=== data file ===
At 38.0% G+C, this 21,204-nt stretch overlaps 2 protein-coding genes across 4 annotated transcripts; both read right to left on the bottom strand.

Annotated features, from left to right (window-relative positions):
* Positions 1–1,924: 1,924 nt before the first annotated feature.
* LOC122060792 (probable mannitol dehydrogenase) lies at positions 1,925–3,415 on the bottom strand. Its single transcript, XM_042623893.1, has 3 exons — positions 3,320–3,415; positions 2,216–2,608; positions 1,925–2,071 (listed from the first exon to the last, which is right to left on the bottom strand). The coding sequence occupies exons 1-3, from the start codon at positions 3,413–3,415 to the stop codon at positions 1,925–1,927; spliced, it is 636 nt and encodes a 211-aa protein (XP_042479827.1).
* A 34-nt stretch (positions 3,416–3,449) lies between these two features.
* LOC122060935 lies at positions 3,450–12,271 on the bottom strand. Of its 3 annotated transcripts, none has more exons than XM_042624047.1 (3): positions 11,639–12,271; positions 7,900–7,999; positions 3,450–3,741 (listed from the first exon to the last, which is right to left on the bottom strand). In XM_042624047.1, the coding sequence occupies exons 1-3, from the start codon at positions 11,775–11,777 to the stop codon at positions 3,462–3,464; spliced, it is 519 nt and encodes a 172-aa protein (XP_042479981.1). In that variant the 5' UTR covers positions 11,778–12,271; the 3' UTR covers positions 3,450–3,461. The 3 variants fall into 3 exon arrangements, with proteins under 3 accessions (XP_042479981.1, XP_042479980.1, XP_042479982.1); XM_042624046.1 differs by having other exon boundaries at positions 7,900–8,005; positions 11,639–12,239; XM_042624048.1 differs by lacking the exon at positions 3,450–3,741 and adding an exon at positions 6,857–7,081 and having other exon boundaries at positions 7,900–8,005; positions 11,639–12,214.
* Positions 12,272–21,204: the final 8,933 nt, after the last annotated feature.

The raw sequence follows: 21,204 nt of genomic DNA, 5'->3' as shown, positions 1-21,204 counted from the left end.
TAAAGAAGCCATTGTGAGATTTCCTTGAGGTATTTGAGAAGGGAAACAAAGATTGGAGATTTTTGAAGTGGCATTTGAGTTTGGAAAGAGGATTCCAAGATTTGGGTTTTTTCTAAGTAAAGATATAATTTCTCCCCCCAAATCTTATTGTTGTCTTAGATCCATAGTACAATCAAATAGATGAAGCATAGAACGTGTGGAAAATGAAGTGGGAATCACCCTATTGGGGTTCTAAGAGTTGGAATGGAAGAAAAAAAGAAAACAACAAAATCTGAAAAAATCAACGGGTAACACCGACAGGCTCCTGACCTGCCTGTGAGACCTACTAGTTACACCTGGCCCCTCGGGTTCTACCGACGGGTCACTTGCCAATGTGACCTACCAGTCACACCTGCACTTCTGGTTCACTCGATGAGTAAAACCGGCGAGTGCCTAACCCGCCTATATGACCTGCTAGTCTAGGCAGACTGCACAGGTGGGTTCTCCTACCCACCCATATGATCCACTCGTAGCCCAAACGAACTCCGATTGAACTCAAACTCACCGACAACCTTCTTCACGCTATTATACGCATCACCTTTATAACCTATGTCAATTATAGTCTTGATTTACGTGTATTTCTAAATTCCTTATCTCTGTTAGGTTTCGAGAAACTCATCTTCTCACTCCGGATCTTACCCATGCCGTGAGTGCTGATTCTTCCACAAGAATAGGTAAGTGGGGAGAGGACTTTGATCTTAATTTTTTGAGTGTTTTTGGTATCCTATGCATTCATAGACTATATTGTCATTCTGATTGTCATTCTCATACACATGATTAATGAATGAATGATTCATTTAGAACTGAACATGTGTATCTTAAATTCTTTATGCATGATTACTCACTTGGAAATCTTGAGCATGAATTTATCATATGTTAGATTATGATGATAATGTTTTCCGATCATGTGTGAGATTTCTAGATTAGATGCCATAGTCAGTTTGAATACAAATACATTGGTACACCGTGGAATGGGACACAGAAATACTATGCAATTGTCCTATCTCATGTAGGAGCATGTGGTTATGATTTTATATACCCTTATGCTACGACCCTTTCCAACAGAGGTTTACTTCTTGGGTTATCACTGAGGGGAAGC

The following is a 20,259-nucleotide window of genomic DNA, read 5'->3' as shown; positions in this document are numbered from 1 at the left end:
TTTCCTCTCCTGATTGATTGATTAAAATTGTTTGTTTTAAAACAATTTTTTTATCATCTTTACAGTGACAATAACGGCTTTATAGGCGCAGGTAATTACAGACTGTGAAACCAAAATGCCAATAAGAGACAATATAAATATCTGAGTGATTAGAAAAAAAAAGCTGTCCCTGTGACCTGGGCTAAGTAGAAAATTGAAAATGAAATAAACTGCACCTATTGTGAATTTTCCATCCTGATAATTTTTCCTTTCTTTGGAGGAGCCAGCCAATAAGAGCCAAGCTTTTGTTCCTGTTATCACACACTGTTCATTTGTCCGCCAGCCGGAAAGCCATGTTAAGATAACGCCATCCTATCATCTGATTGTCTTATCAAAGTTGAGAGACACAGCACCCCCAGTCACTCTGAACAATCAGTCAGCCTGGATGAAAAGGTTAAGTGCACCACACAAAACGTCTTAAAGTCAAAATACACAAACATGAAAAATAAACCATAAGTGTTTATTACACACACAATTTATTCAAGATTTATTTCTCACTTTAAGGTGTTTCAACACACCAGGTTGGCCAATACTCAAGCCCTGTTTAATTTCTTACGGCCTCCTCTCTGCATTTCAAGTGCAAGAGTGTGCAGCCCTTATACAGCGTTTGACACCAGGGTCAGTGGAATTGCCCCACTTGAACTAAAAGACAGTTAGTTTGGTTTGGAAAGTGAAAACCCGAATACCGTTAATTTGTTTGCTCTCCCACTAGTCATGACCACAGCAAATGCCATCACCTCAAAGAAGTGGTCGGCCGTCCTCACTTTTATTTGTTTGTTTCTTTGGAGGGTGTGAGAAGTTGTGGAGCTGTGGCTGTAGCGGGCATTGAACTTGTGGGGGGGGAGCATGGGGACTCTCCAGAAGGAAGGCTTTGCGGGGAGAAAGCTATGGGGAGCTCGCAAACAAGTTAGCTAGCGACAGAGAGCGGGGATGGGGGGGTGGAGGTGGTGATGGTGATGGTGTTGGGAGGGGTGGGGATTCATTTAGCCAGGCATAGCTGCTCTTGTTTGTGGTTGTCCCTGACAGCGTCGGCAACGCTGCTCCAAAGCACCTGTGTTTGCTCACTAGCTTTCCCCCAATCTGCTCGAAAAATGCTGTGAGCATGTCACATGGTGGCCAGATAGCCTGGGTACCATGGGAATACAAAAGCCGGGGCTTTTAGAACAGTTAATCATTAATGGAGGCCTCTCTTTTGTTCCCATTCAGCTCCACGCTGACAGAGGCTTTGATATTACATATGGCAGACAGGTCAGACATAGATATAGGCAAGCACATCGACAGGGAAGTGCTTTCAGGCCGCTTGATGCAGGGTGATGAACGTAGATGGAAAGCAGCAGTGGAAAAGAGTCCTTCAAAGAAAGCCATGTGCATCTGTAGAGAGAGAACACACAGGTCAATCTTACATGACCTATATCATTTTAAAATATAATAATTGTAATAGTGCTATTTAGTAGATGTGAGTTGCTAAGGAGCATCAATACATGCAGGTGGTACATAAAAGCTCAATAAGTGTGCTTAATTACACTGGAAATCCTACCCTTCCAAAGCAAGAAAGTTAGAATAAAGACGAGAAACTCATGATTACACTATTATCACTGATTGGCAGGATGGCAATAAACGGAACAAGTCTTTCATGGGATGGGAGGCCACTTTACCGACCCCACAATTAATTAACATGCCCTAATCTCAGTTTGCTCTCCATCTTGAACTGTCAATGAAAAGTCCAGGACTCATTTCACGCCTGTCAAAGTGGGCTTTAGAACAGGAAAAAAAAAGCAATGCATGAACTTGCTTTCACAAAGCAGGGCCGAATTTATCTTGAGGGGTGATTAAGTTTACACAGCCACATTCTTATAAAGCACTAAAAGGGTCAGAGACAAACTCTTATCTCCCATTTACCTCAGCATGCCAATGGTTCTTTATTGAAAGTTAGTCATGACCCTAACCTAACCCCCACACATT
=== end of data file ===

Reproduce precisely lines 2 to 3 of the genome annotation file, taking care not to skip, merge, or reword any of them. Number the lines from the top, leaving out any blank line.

Annotated features, from left to right (window-relative positions):
* Positions 1–1,924: 1,924 nt before the first annotated feature.